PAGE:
Several weeks ago, more than 3,000 Jewish communal professional and volunteer leaders converged in Baltimore for the 81st annual General Assembly (GA) of The Jewish Federations of North America. Each year, the GA helps re-energize our community around the federations' timeless mission: to care for people in need at home, in Israel and around the world, and to nurture and sustain our community for the future.
Just as importantly, the GA showcases how federations are taking our commitment to chesed, chinuch and clal Yisrael -- charity, education and Jewish unity -- and innovating and collaborating with scores of community organizations to drive a huge collective impact in more than 70 countries worldwide. In our continued efforts to evaluate the GA and our work, and to raise the bar, we welcome and learn from the constructive feedback we receive. Our goal is to inspire our community, and create and foster the dialogue we need to grow.
I have the privilege of seeing federations in action every day. I've visited more than 115 communities, and learned how federations are evolving in a rapidly shifting world. In Detroit, the federation is helping the next generation create social change through a new micro-grant program called Do it for Detroit. In Los Angeles, the federation's new Next Gen Engagement Initiative is convening Jewish organizational professionals who manage programming and engagement for Jews in their 20s and 30s. In San Francisco, the federation is empowering Jewish teens to run their own nonprofits and become strategic grant-makers. And in Boston, Combined Jewish Philanthropies launched Israel 360, a forum to educate the community and foster conversation about Israel.
Federation innovations are addressing a range of communal needs, from offering gift vouchers that make Jewish preschool and daycare more affordable in Chicago, to providing training for the many Jews who remain unemployed and seek to re-enter the job market in New York. Across the country, federations are partnering with P.J. Library to offer Jewish books for young families. Federations are supporting Taglit-Birthright Israel, which has sent 300,000 young people to Israel, and with the Jewish Agency's MASA are providing in-depth Israel experience programs. Federations are also working with a range of vibrant and creative newer initiatives geared to younger Jews like Moishe House, PresentTense and Hazon.
Even as they continue to change, federations and their partners are still pursuing the critical, life-saving and life-enhancing mission they've followed for generations. In our own communities, you only have to see the communal experiences of JCCs, the advocacy of JCRCs and the identity-building work of Hillel on hundreds of college campuses to sense the power of our partnerships.
In Eastern Europe, and throughout the FSU, federations support critical projects of partners like the American Jewish Joint Distribution Committee to help rebuild Jewish life once close to extinction, and ORT, which provides technology-driven education to younger Jews.
Significantly, the GA was marked by two events that underscored how Jewish federations have rapidly addressed dramatic challenges. In the days before the GA, federations raised $5 million to help the New York area respond to Hurricane Sandy. Then, even as the GA ended, federations raised $5 million to help more than a million people in southern Israel face life under fire.
At the GA we heard many stories of federation impact. At one plenary, we saw a historic dialogue between Elie Wiesel and Natan Sharansky, who spoke on the 25th anniversary of the march on Washington for Soviet Jewry that federations helped mobilize, and looked at contemporary Russian Jewry as well.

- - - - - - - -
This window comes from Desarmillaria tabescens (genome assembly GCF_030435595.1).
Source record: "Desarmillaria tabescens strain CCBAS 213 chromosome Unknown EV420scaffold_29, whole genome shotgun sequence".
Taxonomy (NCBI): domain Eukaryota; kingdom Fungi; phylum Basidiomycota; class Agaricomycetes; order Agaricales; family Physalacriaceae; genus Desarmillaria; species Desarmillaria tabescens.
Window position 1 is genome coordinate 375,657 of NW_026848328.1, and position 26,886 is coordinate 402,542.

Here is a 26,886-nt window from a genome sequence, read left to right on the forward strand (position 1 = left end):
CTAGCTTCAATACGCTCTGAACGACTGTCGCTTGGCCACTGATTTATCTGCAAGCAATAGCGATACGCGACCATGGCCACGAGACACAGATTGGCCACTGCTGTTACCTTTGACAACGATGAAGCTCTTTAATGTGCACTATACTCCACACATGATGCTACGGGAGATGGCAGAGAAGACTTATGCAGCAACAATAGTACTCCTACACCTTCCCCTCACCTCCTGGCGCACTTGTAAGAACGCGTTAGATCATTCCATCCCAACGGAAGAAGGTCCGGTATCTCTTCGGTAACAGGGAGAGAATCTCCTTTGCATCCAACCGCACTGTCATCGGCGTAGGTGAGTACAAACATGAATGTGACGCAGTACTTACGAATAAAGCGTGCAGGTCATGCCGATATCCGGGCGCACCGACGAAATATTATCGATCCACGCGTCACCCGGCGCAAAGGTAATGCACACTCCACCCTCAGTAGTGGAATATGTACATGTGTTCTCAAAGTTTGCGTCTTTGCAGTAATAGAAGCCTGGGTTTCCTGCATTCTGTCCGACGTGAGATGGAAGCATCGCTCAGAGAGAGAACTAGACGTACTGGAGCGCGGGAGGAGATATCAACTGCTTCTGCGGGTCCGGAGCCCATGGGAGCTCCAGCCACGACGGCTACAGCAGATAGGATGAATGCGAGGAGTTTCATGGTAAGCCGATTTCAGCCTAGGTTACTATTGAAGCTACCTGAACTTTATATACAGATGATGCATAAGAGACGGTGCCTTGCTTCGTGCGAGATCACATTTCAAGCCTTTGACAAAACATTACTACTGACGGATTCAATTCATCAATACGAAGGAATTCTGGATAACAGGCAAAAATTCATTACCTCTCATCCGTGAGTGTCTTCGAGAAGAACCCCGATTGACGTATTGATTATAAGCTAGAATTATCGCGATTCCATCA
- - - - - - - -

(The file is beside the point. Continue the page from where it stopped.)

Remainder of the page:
Meanwhile, the GA itself is evolving. The Baltimore GA featured 55 distinct sessions, from non-traditional topics like "How to transform your community through Jewish environmentalism" to Israel-focused issues such as "Israel's democracy in the headlines: perceptions and realities" to more practical matters, like "Shifting sands: the volunteer-professional leadership relationship in the age of accountability." In fact many GA sessions provide the kind of tangible content federations seek -- tools and models participants can apply locally.
The GA is shifting in other ways, partnering with leading figures to provide thought leadership. For the past few years the GA has featured the Jewish Futures Conference, collaborating with JESNA, the Jewish Education Project and UJA-Federation of New York. The Jewish Futures Conference gathers visionary thinkers on Jewish education, and features sessions like "Legacy vs. Innovation: A False Dichotomy?"
This year's GA also ushered in ELI Talks, a collaborative venture with the Avi Chai Foundation, a Jewish version of the popular TED Talks. ELI Talks offered 13 inspiring sessions on topics from student empowerment in the start-up nation to connecting Jewishly while doing Haiti relief work. Other exciting new events at the GA included a mini-conference on tikkun olam, with Israel's Reut Institute and the Alliance for Global Good, which called on our community to help the world's 24 million disadvantaged people in a decade. The forum highlighted how such important work, however, can only happen with communal collaboration and leverage.
For more than a century, Jewish federations have done just that, leveraging key partnerships to create the greatest collective impact. Every year, the GA showcases that incredible collective power, even as we build on our core values.
Spurred by our commitment to Clal Yisrael, we began convening the GA in Israel every five years. We hope you will join us at the 2013 GA in Jerusalem when we will create an open-tent dialogue to foster and deepen the diaspora-Israel connection and to continue to challenge ourselves to build our global community for the future.
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